The View from Pompey's Head
by Hamilton Basso
1955 National Book Award Runner Up
2 stars - um, hello?
ALR Blue - nope, no animals
*** WARNING ***
Well, ugh. Dated doesn't begin to describe this book. Let's start with the basics, shall we?
Anson Page is a New York City lawyer who specializes in the publishing industry. He's called upon to figure out if there is merit to a lawsuit brought by the wife of a prolific author alleging that the (now deceased) editor had siphoned off $20,000 (that's about $175,000 today) of royalties. Said author is now blind and living on a small island off the coast of Georgia. Said wife rules his world and allows no access to her husband.
The publishing house calls on Anson to go to Georgia and get the real story and try and spare the publishing house from paying out and being scandalized by having a dead editor who was also a thief. Why Anson? Because he grew up in Pompey's Head and getting through to Mr. Big Author is going to require an insider who can negotiate the social waters of the south.
Well, seems that our pal, Anson, hasn't returned to his home town in 15 years. Yup, got the heck out of Dodge and never looked back. Why is that? Hmmm... therein lies a tale.
Listen, I was all over this book for the first 200 pages or so. I liked the way it kind of meandered between past and present as Anson's arrival in Pompey's Head caused all sorts of memories to be stirred up. In fact, the big mystery of the money theft was pretty much sidelined as the author dedicated page after page to tales of the old south. No problem.
Where things started to fade was when Anson's musings entered into his young adulthood. Suddenly, he's hyper focused on meeting the right girl and observing the sensibilities and gentile manners of his hometown (which prohibit certain behaviors and even thoughts).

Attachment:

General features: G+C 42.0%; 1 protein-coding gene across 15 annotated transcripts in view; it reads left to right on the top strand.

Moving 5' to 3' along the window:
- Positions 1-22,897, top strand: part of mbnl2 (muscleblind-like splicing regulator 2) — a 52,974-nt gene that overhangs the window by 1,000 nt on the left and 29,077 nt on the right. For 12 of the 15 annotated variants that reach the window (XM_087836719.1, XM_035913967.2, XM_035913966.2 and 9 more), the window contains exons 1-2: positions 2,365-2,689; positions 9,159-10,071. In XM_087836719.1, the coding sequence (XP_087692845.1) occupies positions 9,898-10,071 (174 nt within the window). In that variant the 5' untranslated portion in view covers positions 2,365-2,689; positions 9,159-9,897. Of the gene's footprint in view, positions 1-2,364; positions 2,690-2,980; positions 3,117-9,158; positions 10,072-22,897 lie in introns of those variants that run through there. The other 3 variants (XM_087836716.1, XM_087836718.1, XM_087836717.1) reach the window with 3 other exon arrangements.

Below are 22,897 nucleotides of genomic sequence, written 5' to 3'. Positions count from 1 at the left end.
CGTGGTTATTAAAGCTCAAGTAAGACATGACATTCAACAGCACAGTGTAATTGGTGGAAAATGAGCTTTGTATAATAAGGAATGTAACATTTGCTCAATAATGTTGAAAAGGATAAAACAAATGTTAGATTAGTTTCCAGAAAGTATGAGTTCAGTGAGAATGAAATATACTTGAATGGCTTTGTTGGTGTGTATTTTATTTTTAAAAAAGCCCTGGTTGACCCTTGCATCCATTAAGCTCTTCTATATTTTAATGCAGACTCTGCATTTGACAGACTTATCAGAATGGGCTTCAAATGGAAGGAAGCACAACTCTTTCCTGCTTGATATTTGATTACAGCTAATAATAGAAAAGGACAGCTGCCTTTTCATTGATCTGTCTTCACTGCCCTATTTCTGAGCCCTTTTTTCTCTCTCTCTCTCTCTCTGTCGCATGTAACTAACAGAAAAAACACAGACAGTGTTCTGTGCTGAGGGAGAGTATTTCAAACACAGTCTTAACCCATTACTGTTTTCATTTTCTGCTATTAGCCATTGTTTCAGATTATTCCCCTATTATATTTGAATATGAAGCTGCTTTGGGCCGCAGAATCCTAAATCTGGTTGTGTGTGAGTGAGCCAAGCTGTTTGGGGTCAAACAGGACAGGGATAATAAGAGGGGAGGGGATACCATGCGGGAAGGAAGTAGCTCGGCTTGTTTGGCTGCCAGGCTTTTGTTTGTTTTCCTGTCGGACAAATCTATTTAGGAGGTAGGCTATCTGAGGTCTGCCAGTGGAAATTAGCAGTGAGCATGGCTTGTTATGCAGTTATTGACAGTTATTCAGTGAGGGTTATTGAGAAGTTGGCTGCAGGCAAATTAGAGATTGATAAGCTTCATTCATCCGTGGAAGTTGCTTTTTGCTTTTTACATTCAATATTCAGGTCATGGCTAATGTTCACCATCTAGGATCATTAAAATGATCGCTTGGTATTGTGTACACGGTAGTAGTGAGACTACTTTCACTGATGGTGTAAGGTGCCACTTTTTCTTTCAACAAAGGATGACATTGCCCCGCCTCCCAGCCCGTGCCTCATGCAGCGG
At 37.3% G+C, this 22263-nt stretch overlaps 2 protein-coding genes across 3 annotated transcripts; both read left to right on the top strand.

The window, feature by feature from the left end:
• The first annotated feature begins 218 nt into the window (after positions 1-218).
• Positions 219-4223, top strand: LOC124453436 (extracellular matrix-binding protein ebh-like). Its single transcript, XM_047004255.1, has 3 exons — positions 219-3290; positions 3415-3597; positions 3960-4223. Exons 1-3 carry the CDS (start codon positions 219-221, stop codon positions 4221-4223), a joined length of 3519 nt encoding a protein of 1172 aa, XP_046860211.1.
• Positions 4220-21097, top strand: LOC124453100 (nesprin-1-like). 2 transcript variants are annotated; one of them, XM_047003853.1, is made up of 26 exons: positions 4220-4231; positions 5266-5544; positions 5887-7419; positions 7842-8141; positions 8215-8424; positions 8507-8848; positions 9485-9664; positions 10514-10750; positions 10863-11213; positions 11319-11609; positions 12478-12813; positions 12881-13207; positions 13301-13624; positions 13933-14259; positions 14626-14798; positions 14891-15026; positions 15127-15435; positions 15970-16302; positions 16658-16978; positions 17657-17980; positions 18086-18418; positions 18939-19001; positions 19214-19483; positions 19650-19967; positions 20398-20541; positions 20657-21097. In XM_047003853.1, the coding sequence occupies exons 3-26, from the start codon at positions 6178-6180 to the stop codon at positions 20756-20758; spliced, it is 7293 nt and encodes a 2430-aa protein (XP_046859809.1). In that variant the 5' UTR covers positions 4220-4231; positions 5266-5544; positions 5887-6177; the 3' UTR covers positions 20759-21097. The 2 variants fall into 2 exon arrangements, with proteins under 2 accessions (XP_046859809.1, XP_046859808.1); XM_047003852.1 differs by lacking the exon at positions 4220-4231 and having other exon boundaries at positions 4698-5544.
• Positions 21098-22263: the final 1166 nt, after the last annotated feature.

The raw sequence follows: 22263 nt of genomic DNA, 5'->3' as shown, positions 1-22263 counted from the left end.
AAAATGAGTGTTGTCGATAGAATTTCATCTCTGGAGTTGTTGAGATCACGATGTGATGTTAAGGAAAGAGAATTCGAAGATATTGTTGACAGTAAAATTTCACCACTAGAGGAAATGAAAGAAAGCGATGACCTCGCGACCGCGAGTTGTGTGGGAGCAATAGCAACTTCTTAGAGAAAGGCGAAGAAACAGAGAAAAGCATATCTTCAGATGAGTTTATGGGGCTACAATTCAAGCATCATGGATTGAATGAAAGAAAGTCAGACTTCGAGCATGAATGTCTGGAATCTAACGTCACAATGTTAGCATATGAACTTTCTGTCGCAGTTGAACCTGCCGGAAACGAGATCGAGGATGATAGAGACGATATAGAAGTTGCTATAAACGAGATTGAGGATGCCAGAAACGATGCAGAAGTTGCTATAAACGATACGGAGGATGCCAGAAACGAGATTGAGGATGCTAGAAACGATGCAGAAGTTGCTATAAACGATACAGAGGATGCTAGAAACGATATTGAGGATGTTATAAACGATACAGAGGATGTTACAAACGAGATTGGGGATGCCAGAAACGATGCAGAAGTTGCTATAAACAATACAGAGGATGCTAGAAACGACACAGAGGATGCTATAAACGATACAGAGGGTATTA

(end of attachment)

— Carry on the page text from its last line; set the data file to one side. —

So now you're thinking, "Hey, that's for real and a serious topic." Hey, I'm with you. However stylistically, what begin as a lyrical journey through life quickly succumbed to the sterile, stilted story telling that was so common in the 50's. Everything is so white washed that it becomes an agony for the reader.
And it gets worse. Anson discovers that he is really in love with the hapless Dinah, who was just a teenager when he left town. Of course she is in a loveless marriage, has always loved him, blah, blah, blah, and, well, here, how about this dialog as Dinah and Anson (a.k.a. Sonny) discuss lunch plans?
"No, I won't. It wouldn't only be lunch, and you know it. If I should see you today, alone -- "
"Oh, Sonny, why -- "
"Let's not ask why, Dinah. It's too late for whys."
Queue swelling violin music, pan camera back to show hopeless couple under the shadow of Pompey's Head. Ugh, barf.
Once Dinah made her entrance, everything unraveled.
Now then, how could this possibly have been shortlisted for the National Book Award? My guess is because of the themes of the book (however syrupy the exploration). Throughout, people are being hamstrung by class prejudice. Seems that where you live and who your ancestors were pretty much dictates your life. Um, yup, that's been true for a while and it really stinks.
But, wait, what about that whole embezzlement thing? Oh, I almost forgot (as, I fear, did the author) because it isn't until the last 20 pages or so of this leaden 400+ page tome that the big reveal happens. Apparently Mr. Author's mother was black. Yup, albeit white enough to pass. The payments were to take care of her until she died. Well, well, well.
I'm not trying to dismiss the import of this discovery nor the tragedy of knowing that if Mr. Author's parentage were revealed, all would be lost. However, Mr. Boss makes little of the whole thing. In fact it only gets as much attention as required to state the facts. Done and dusted. Meanwhile, we are bludgeoned with more smarmy stuff between Anson and Dinah. So much so that one is relieved when Anson finally boards the train home to NYC, yup, he leaves her to her hollow marriage and returns to his, because what is true love compared to honor after all?